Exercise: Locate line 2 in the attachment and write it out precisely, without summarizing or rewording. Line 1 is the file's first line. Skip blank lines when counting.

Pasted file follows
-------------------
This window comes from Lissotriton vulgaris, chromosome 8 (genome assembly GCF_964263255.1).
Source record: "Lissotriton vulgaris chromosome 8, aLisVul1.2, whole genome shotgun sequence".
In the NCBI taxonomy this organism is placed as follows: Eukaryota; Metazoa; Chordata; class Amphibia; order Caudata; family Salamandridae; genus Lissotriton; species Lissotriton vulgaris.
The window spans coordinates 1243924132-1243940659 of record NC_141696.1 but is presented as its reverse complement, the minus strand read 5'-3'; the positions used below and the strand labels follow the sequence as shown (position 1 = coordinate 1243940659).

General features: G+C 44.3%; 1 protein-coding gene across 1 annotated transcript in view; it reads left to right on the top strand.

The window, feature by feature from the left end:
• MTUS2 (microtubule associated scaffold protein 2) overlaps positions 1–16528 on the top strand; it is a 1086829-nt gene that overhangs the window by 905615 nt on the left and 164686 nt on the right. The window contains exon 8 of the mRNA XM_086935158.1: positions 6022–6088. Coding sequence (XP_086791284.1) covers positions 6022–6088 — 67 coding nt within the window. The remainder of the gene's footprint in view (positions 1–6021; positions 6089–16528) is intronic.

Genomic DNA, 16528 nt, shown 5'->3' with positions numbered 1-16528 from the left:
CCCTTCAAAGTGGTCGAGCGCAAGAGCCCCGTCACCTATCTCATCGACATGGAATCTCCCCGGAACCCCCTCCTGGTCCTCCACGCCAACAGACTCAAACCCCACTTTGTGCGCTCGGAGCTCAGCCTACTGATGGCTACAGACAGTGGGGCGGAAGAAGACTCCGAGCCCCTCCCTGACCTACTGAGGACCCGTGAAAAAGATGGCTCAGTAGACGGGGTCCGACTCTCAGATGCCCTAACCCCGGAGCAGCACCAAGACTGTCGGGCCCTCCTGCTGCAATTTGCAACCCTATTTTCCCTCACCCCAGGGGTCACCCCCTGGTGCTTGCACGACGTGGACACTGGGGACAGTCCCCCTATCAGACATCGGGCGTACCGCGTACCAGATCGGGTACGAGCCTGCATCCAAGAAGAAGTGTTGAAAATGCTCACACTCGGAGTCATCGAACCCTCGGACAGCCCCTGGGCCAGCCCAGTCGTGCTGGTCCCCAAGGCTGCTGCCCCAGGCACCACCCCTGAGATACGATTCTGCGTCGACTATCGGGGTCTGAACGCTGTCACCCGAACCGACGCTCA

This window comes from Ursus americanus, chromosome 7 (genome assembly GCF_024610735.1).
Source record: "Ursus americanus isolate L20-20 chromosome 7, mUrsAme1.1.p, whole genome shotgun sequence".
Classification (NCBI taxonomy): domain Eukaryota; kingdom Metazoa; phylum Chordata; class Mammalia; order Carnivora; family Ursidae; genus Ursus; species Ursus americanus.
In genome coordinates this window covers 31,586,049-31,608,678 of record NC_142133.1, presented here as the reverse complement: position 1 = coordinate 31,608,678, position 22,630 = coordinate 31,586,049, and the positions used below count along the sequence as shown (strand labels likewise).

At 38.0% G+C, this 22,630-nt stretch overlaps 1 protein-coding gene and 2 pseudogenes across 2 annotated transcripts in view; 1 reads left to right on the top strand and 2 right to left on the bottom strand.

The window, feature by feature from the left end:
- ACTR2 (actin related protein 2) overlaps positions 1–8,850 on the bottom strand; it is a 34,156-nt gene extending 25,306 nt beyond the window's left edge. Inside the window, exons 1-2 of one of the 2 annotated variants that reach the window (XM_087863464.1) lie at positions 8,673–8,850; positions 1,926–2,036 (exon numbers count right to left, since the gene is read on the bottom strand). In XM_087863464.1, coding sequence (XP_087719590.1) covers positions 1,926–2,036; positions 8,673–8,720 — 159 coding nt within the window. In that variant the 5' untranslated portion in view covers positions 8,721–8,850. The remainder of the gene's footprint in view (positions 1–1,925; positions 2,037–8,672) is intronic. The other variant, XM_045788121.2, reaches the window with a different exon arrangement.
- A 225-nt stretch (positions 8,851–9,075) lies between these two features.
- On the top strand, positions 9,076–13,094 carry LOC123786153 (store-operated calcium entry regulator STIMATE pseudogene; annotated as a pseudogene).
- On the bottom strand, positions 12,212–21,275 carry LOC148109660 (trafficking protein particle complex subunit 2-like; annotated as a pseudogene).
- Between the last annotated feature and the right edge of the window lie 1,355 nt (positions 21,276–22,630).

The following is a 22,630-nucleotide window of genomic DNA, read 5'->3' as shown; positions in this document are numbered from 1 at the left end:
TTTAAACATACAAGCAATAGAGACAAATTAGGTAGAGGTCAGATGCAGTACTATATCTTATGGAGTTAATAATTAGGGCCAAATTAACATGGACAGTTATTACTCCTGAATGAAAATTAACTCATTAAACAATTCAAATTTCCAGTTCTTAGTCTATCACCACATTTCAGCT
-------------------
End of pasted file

Source record: "Lissotriton vulgaris chromosome 8, aLisVul1.2, whole genome shotgun sequence".